Discouragement is a stealthy and fatal weapon of the devil. If Satan can keep you perpetually hopeless, he wins.
I know the idea sounds too simple. Can destroying a beautiful soul be so easy? A nearly comical suggestion!
Envision a strategy team trying to destroy an enemy by declaring, “Let’s discourage them!”
But, then, imagine the follow-up explanation to their triumphant solution;
“Let’s convince them they will fail before they even try. First, we’ll pretend like we’re friends until they trust us. Then we will make small criticisms, but always followed with a backhanded compliment. Then, we’ll start condemning everything they do until it only takes a few words to stop them from trying. Soon, we won’t have to say anything.”
“Yeah! They’ll start criticizing themselves and, as a result, make no progress. We’ve won! And we hardly had to lift a finger!”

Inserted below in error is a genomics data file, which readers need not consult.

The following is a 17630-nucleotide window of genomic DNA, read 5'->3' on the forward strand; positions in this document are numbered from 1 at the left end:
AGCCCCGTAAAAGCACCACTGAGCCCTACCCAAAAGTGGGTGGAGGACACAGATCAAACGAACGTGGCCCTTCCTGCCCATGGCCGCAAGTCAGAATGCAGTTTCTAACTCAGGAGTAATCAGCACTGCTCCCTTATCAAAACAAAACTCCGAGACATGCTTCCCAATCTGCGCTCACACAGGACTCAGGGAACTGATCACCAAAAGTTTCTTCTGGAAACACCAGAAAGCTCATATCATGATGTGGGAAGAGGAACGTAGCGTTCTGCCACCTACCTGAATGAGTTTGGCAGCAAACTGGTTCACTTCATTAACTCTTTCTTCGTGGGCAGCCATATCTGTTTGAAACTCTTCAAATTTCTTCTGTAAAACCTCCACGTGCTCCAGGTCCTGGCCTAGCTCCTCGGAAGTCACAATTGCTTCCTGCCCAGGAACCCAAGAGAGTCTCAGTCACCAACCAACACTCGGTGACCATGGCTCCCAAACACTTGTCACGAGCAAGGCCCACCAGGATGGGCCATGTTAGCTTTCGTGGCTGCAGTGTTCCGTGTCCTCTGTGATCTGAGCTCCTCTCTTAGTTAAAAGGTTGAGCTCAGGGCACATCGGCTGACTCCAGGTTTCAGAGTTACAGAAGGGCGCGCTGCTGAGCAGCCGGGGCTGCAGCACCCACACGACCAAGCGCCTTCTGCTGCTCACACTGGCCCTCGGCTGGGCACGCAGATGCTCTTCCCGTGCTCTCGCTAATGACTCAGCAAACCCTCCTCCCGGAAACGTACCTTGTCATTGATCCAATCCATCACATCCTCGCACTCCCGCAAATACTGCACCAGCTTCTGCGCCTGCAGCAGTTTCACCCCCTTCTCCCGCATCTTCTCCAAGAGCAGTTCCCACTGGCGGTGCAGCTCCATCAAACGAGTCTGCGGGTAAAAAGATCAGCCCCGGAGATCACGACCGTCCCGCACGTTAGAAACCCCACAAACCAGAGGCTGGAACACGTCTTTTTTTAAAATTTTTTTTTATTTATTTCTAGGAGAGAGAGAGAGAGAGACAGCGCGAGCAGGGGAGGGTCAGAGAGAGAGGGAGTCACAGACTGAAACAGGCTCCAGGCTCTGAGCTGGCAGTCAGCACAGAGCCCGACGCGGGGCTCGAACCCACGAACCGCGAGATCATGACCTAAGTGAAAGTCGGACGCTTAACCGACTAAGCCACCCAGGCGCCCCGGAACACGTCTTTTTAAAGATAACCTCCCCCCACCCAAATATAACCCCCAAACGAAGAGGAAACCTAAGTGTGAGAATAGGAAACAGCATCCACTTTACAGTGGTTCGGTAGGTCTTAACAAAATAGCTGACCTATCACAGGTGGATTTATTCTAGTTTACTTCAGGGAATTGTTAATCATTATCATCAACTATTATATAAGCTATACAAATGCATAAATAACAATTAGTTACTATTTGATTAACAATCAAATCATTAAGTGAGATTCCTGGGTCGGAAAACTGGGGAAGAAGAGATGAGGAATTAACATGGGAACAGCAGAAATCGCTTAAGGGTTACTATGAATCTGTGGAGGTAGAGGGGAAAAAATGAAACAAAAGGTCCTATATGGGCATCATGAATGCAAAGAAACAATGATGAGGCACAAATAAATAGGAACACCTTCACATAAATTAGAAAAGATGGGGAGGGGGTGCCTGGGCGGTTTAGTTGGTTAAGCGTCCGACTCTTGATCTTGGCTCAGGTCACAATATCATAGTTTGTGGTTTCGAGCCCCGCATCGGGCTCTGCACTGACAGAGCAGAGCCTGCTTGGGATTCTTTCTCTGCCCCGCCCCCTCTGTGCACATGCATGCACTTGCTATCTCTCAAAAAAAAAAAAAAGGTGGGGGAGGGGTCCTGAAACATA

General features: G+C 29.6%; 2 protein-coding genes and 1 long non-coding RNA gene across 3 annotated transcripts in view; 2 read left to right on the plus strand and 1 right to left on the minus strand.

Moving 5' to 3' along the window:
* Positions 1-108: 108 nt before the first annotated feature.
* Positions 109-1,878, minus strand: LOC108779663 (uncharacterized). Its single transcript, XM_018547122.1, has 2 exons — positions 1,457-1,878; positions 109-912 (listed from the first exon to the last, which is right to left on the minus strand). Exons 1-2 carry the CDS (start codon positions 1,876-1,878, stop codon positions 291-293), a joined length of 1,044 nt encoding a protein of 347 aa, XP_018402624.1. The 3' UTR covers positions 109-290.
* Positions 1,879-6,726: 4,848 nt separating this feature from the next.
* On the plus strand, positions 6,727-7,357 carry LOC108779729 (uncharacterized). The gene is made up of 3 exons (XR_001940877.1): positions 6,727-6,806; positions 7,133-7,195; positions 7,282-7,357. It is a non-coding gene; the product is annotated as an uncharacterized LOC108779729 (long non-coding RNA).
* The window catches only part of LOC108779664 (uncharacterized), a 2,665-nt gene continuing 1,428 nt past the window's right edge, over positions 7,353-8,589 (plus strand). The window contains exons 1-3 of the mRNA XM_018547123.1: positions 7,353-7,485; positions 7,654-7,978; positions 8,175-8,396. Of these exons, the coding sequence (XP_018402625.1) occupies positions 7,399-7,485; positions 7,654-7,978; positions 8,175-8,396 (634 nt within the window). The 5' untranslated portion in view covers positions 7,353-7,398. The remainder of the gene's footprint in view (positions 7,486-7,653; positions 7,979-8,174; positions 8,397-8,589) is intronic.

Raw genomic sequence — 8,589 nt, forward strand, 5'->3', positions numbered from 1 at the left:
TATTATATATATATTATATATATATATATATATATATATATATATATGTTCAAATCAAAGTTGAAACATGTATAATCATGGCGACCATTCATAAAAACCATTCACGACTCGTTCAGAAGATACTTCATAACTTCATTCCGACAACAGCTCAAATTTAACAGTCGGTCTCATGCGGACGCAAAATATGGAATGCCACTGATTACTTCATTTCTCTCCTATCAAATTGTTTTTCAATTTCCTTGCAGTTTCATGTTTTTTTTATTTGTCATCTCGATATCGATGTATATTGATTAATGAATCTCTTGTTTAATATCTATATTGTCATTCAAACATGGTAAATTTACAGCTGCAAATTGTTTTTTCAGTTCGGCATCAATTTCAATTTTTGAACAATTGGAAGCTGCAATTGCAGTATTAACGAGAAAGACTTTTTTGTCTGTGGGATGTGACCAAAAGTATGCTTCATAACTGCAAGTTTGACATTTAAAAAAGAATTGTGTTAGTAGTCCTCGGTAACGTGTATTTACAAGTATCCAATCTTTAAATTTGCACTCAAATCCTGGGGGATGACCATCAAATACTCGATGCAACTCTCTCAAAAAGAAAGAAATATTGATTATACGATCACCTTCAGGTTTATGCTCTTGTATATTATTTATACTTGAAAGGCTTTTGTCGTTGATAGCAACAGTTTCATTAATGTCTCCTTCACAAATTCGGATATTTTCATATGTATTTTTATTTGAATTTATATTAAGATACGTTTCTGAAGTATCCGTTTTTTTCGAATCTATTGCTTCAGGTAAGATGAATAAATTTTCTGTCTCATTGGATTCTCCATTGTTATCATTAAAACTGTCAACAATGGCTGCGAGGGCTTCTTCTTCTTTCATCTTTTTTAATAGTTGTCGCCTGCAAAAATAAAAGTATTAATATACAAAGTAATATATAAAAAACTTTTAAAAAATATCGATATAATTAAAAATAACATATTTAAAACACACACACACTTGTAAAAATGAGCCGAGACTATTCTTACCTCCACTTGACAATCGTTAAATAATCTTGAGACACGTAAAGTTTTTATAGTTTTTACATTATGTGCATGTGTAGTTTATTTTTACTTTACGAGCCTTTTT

Everyone starts nodding their heads in agreement, delighted by their unassuming, efficient, and effective plan of attack.
Weapons of the Devil Start Young
While running with my daughter last week, I watched as her long seven-year-old legs propelled her forward in pursuit of running a mile in under nine minutes. (She ran a mile in 8:52, by the way.) Her dark blonde ponytail swung back and forth, the curls unfurling every which way in an unbridled expression of determination. Her irises looked as if a flame were growing hotter and hotter behind them, turning from a cheerful sky blue to a burning sapphire. Her cheeks reddened with every step of relentless effort.
For a couple of seconds, I saw discouragement threatening to creep in as her gaze started shifting downwards. Knowing what a debilitating sickness discouragement can be, I ran slightly ahead and to her right. Over and over again, I cheered, “Fiona is strong! Fiona is brave! Fiona has power! Fiona is smart! Fiona is kind! Fiona is fast!” A smile quickly spread across her face, her feet finding confidence again.
I nearly saw discouragement sulk away with the swells of comparison and perfectionism behind it. At that moment, I thought, “No, not my daughter. You, my lifetime archenemy, are not sinking your claws into my bright, beaming, courageous, and generous Fiona.”
Defense Must Be More Than a Thought
Such a noble thought and righteous desire, right? But, thoughts and desires do very little unless put into action.